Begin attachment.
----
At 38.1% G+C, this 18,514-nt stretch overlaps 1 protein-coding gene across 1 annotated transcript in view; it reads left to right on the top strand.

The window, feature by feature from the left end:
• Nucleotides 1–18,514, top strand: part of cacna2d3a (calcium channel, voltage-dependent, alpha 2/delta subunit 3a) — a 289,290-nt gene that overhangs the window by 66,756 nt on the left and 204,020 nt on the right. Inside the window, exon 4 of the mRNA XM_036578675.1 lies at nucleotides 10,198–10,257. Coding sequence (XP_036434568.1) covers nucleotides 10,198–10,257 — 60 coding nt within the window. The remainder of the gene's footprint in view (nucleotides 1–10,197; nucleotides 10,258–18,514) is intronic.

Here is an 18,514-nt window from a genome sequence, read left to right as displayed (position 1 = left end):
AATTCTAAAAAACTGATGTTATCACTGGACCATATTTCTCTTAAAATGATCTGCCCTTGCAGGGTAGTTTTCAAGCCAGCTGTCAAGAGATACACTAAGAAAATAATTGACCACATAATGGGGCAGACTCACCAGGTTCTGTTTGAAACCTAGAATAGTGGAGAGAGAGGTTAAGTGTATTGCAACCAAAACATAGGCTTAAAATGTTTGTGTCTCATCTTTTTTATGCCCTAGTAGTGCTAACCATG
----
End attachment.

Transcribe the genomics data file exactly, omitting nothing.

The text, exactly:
At 38.1% G+C, this 18,514-nt stretch overlaps 1 protein-coding gene across 1 annotated transcript in view; it reads left to right on the top strand.

The window, feature by feature from the left end:
• Nucleotides 1–18,514, top strand: part of cacna2d3a (calcium channel, voltage-dependent, alpha 2/delta subunit 3a) — a 289,290-nt gene that overhangs the window by 66,756 nt on the left and 204,020 nt on the right. Inside the window, exon 4 of the mRNA XM_036578675.1 lies at nucleotides 10,198–10,257. Coding sequence (XP_036434568.1) covers nucleotides 10,198–10,257 — 60 coding nt within the window. The remainder of the gene's footprint in view (nucleotides 1–10,197; nucleotides 10,258–18,514) is intronic.

Here is an 18,514-nt window from a genome sequence, read left to right as displayed (position 1 = left end):
AATTCTAAAAAACTGATGTTATCACTGGACCATATTTCTCTTAAAATGATCTGCCCTTGCAGGGTAGTTTTCAAGCCAGCTGTCAAGAGATACACTAAGAAAATAATTGACCACATAATGGGGCAGACTCACCAGGTTCTGTTTGAAACCTAGAATAGTGGAGAGAGAGGTTAAGTGTATTGCAACCAAAACATAGGCTTAAAATGTTTGTGTCTCATCTTTTTTATGCCCTAGTAGTGCTAACCATG